IN 1983, A PRIVATE COLLECTOR discovered a fossil near Messel, Germany that turned out to be one of the greatest unearthings in history; for the fossil was going to be later proposed by Dr. J0rn Hurum of Norway and his team of paleontologists as the ‘missing link’ in human evolution. When Hurum got his hands on Ida he wanted to ensure beyond the slightest of doubts that this fossil was indeed the missing link. Together, Hurum and his team analysed and investigated the fossil meticulously in great depth, for two years and concluded that Ida was in fact the missing link that lead mammals to the existence of modern-day humans. 

This news changed the world with Ida being announced with unbridled razzmatazz. 

However, since then many paleontologists and evolutionists have expressed their doubts on Ida’s relevance to human evolution. It is known that during the time that Ida had lived (around 47 million years ago) there were two distinct primate groups, haplorhines (dry-nosed) and strepsirrhines (wet-nosed). Haplorhines consist of tarsiers, apes and monkeys and now humans, whereas strepsirrhines consists of lemurs and lorises. 

In 2010, anthropologist Chris Kirk and his colleagues from the University of Texas published a critique of Ida in the Journal of Human Evolution. Kirk and his colleagues revisited Ida’s tooth, skull, jaw, and other body features and concluded that she was a strepsirrhine. Since Ida’s relevance depended on her being a haplorhine, this lead Kirk and his team to contradict and refute Hurum’s conclusion that Ida is the missing link in human evolution. Hu rum and his team had come up with multiple pieces of evidence as to why Ida was the missing link but Kirk and his team were able to counter-argue most of them and refute Hu rum’s evidence. One of these pieces of evidence Hurum and his team discovered was that Ida had a short snout, deep jaw and opposable thumbs, three anatomical features present in modern day humans. 

This however was discredited by Kirk’s team who explained that those three features are known to have evolved multiple times among primates, including several times within the lemur/loris lineage. Furthermore, Kirk and his colleagues argued that Ida lacks majority of the key anatomical features that demonstrates a close evolutionary relationship with living haplorhines. An example is a middle ear with two chambers and a plate of bone that shields the eyes from the chewing muscles. These features are present in living haplorhines but seem to be absent in Ida. It is known that there was no conclusive claim from any scientific community that Ida was the missing link, only the team of paleontologists assigned by Dr. Hurum had claimed this based on the two years of their painstaking investigation into Ida’s fossil. In fact, it was asked by the paper’s scientific reviewers that they tone down their original claims that the fossil was on the human evolutionary line. One of those reviewers, Professor John Fleagle at Stony Brook University in New York said that it would be a judgment for the scientific community. “That will be sorted out or at least debated extensively in the coming years once the paper is published,” he said. This indicates that there was no support by any specialist or expert outside the investigative team of paleontologists on whether Ida was related to modern humans. Hence the claims that Dr. Hurum’s team had made are clearly unsupported and blown out of proportion. It was fortunate for Dr. Hurum and his team to gain the support of the general public and renowned celebrities such as David Attenborough, who made a documentary based on Ida and her connection to humans. The excessive hype of the announcement of the fossil definitely played a crucial role in misleading many people into believing that Ida is one of our early common ancestors. Along with the misinterpretation of Ida’s anatomical features, Kirk and his team pointed out that Hurum and his colleagues had made multiple errors. They stated that Ida was an adapiforme primate which belonged to a now-extinct group of lemur-like species.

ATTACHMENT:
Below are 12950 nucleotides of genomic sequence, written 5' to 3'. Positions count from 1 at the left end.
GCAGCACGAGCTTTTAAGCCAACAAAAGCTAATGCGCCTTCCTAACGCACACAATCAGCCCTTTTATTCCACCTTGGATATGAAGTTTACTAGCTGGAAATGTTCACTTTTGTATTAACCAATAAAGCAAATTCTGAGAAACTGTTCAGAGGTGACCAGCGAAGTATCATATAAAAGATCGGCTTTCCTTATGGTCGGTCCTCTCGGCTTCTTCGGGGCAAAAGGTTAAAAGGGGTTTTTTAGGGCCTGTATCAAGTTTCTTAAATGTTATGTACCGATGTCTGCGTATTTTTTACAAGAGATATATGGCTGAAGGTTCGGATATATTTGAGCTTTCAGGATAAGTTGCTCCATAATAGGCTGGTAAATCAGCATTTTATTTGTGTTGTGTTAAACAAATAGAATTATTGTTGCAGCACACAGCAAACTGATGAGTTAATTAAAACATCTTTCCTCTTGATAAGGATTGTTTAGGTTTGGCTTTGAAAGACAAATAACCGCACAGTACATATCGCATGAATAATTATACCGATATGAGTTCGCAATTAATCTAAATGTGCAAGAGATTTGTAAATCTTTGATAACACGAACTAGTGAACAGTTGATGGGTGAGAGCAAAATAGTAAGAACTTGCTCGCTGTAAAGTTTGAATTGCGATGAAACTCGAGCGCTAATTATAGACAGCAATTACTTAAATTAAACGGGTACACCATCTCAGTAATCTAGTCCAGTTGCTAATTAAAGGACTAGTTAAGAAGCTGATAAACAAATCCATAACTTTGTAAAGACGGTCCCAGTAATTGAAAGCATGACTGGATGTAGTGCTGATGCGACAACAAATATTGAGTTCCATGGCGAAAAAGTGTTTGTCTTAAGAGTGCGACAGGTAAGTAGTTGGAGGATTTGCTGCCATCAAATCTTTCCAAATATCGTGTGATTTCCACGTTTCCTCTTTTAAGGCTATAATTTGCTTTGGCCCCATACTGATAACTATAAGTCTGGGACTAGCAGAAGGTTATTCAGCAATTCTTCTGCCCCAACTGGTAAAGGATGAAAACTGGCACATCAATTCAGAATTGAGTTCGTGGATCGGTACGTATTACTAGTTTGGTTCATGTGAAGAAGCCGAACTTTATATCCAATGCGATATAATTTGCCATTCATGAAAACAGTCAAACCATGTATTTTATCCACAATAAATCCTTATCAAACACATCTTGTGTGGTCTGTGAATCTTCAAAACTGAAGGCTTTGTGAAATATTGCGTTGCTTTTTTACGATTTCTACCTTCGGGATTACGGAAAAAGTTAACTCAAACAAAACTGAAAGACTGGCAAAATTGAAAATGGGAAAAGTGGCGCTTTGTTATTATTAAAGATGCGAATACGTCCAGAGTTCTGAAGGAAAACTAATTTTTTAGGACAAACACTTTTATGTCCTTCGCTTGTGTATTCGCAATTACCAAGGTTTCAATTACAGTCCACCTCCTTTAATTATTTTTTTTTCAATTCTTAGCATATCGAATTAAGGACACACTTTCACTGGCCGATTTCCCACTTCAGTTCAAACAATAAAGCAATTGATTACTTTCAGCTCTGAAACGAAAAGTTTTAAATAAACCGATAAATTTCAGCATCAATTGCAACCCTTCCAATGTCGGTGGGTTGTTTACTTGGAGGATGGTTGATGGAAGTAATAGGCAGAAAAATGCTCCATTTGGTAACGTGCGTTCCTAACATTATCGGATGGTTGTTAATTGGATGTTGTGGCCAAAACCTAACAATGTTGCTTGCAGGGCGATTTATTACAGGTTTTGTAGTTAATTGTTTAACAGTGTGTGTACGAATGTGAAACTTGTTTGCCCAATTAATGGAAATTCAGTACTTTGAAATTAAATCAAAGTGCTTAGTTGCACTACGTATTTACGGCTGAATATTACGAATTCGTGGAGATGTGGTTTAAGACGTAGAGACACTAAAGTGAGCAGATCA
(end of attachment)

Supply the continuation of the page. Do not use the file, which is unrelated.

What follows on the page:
Although adapiformes had once been contenders for the role of anthropoid ancestors, they are now recognized as strepsirrhine primates and have been for the last twenty years, meaning that there was no way they could be the ancestors of humans. Hurum and his team have thus been accused of disregarding two decades worth of scientific research on adapiformes and rightfully so. So did Hurum and his team get it wrong? The evidence suggests they did, however, despite that opposing arguments were released just within days of Ida’s announcement, majority of the public still believe that Ida is the missing link and that Hurum’s team were never mistaken. Why is this? A 1981 article in the Journal of Evolution explains this; “The field of paleoanthropology naturally excites interest because of our own interest in origins. And, because conclusions of emotional significance to many must be drawn from extremely paltry evidence, it is often difficult to separate the personal from the scientific disputes raging in the field … “.evolutionary(Ref.10) treeida’s is truestill beingplace debatedin the among top scientists, but the general population have had their say without question from the instant Ida was publicised. It is up to us as individuals to question any information we are enlightened of and do our own research to build our own understanding and beliefs. 

Leave a Reply

Your email address will not be published. Required fields are marked *